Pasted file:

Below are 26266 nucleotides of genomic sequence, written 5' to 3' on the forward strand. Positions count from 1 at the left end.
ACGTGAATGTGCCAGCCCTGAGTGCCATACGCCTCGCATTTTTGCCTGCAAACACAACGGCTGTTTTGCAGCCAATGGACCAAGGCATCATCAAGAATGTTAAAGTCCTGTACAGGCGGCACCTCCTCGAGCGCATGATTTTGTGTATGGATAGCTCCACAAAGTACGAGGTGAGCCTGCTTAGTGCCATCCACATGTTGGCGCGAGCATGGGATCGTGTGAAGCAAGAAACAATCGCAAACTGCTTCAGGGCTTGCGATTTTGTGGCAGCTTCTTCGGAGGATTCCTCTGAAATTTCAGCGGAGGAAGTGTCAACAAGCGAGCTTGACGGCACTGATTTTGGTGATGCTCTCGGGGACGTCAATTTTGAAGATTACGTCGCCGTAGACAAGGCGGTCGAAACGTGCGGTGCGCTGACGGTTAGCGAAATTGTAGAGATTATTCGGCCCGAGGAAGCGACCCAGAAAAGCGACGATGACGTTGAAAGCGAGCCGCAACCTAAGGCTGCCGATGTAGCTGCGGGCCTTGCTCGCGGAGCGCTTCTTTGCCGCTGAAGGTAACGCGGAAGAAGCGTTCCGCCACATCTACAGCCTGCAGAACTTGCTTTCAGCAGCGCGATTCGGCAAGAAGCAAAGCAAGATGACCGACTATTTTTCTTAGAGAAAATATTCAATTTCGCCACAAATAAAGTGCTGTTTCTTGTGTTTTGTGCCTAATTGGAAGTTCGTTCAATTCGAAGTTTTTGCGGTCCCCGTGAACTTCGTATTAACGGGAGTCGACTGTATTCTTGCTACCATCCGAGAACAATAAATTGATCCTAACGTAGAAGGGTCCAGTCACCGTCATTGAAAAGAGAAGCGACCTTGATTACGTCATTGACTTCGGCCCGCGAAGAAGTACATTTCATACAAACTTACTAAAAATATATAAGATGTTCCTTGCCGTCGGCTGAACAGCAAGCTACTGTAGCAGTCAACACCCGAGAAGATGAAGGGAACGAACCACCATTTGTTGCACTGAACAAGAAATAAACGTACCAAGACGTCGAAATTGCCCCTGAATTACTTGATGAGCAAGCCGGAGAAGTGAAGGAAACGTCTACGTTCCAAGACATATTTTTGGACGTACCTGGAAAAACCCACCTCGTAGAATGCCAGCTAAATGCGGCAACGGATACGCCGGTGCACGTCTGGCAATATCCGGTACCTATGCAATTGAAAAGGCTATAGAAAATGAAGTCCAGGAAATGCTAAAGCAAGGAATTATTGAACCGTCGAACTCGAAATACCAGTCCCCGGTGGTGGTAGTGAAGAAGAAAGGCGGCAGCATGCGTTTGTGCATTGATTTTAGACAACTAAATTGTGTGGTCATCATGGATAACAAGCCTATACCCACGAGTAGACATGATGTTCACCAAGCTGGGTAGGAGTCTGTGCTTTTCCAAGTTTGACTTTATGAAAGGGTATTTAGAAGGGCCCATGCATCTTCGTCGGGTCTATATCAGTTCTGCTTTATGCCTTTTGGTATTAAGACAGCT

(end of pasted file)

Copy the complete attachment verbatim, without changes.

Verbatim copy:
Below are 26266 nucleotides of genomic sequence, written 5' to 3' on the forward strand. Positions count from 1 at the left end.
ACGTGAATGTGCCAGCCCTGAGTGCCATACGCCTCGCATTTTTGCCTGCAAACACAACGGCTGTTTTGCAGCCAATGGACCAAGGCATCATCAAGAATGTTAAAGTCCTGTACAGGCGGCACCTCCTCGAGCGCATGATTTTGTGTATGGATAGCTCCACAAAGTACGAGGTGAGCCTGCTTAGTGCCATCCACATGTTGGCGCGAGCATGGGATCGTGTGAAGCAAGAAACAATCGCAAACTGCTTCAGGGCTTGCGATTTTGTGGCAGCTTCTTCGGAGGATTCCTCTGAAATTTCAGCGGAGGAAGTGTCAACAAGCGAGCTTGACGGCACTGATTTTGGTGATGCTCTCGGGGACGTCAATTTTGAAGATTACGTCGCCGTAGACAAGGCGGTCGAAACGTGCGGTGCGCTGACGGTTAGCGAAATTGTAGAGATTATTCGGCCCGAGGAAGCGACCCAGAAAAGCGACGATGACGTTGAAAGCGAGCCGCAACCTAAGGCTGCCGATGTAGCTGCGGGCCTTGCTCGCGGAGCGCTTCTTTGCCGCTGAAGGTAACGCGGAAGAAGCGTTCCGCCACATCTACAGCCTGCAGAACTTGCTTTCAGCAGCGCGATTCGGCAAGAAGCAAAGCAAGATGACCGACTATTTTTCTTAGAGAAAATATTCAATTTCGCCACAAATAAAGTGCTGTTTCTTGTGTTTTGTGCCTAATTGGAAGTTCGTTCAATTCGAAGTTTTTGCGGTCCCCGTGAACTTCGTATTAACGGGAGTCGACTGTATTCTTGCTACCATCCGAGAACAATAAATTGATCCTAACGTAGAAGGGTCCAGTCACCGTCATTGAAAAGAGAAGCGACCTTGATTACGTCATTGACTTCGGCCCGCGAAGAAGTACATTTCATACAAACTTACTAAAAATATATAAGATGTTCCTTGCCGTCGGCTGAACAGCAAGCTACTGTAGCAGTCAACACCCGAGAAGATGAAGGGAACGAACCACCATTTGTTGCACTGAACAAGAAATAAACGTACCAAGACGTCGAAATTGCCCCTGAATTACTTGATGAGCAAGCCGGAGAAGTGAAGGAAACGTCTACGTTCCAAGACATATTTTTGGACGTACCTGGAAAAACCCACCTCGTAGAATGCCAGCTAAATGCGGCAACGGATACGCCGGTGCACGTCTGGCAATATCCGGTACCTATGCAATTGAAAAGGCTATAGAAAATGAAGTCCAGGAAATGCTAAAGCAAGGAATTATTGAACCGTCGAACTCGAAATACCAGTCCCCGGTGGTGGTAGTGAAGAAGAAAGGCGGCAGCATGCGTTTGTGCATTGATTTTAGACAACTAAATTGTGTGGTCATCATGGATAACAAGCCTATACCCACGAGTAGACATGATGTTCACCAAGCTGGGTAGGAGTCTGTGCTTTTCCAAGTTTGACTTTATGAAAGGGTATTTAGAAGGGCCCATGCATCTTCGTCGGGTCTATATCAGTTCTGCTTTATGCCTTTTGGTATTAAGACAGCT